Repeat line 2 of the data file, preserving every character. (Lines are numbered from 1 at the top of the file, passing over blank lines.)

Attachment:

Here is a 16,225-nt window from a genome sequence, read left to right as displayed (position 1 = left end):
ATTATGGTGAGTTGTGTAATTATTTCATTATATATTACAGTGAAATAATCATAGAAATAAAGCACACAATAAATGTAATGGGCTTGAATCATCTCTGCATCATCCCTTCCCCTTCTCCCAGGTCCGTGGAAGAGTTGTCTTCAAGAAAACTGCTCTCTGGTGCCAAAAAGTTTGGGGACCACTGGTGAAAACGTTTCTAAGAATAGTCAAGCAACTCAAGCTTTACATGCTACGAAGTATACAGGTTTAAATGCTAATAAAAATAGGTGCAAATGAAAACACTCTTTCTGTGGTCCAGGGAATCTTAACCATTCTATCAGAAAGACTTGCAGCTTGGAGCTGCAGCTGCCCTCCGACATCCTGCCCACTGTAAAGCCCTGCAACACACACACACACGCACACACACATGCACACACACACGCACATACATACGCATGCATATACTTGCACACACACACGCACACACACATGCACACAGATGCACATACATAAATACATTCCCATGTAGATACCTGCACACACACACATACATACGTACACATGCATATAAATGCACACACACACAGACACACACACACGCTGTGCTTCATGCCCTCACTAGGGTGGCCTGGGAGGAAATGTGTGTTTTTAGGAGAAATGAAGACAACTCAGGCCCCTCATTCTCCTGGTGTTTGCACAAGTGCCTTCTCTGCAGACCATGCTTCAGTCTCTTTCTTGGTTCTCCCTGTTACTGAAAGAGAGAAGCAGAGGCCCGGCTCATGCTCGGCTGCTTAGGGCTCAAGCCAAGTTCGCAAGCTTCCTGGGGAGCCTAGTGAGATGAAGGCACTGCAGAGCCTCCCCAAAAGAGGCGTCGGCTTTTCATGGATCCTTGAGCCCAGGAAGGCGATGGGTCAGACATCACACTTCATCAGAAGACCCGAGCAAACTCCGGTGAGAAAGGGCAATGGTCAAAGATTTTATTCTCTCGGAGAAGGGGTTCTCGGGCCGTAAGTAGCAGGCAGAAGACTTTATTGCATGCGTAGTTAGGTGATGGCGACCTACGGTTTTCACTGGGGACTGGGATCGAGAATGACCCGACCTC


ATTATGGTGAGTTGTGTAATTATTTCATTATATATTACAGTGAAATAATCATAGAAATAAAGCACACAATAAATGTAATGGGCTTGAATCATCTCTGCATCATCCCTTCCCCTTCTCCCAGGTCCGTGGAAGAGTTGTCTTCAAGAAAACTGCTCTCTGGTGCCAAAAAGTTTGGGGACCACTGGTGAAAACGTTTCTAAGAATAGTCAAGCAACTCAAGCTTTACATGCTACGAAGTATACAGGTTTAAATGCTAATAAAAATAGGTGCAAATGAAAACACTCTTTCTGTGGTCCAGGGAATCTTAACCATTCTATCAGAAAGACTTGCAGCTTGGAGCTGCAGCTGCCCTCCGACATCCTGCCCACTGTAAAGCCCTGCAACACACACACACACGCACACACACATGCACACACACACGCACATACATACGCATGCATATACTTGCACACACACACGCACACACACATGCACACAGATGCACATACATAAATACATTCCCATGTAGATACCTGCACACACACACATACATACGTACACATGCATATAAATGCACACACACACAGACACACACACACGCTGTGCTTCATGCCCTCACTAGGGTGGCCTGGGAGGAAATGTGTGTTTTTAGGAGAAATGAAGACAACTCAGGCCCCTCATTCTCCTGGTGTTTGCACAAGTGCCTTCTCTGCAGACCATGCTTCAGTCTCTTTCTTGGTTCTCCCTGTTACTGAAAGAGAGAAGCAGAGGCCCGGCTCATGCTCGGCTGCTTAGGGCTCAAGCCAAGTTCGCAAGCTTCCTGGGGAGCCTAGTGAGATGAAGGCACTGCAGAGCCTCCCCAAAAGAGGCGTCGGCTTTTCATGGATCCTTGAGCCCAGGAAGGCGATGGGTCAGACATCACACTTCATCAGAAGACCCGAGCAAACTCCGGTGAGAAAGGGCAATGGTCAAAGATTTTATTCTCTCGGAGAAGGGGTTCTCGGGCCGTAAGTAGCAGGCAGAAGACTTTATTGCATGCGTAGTTAGGTGATGGCGACCTACGGTTTTCACTGGGGACTGGGATCGAGAATGACCCGACCTC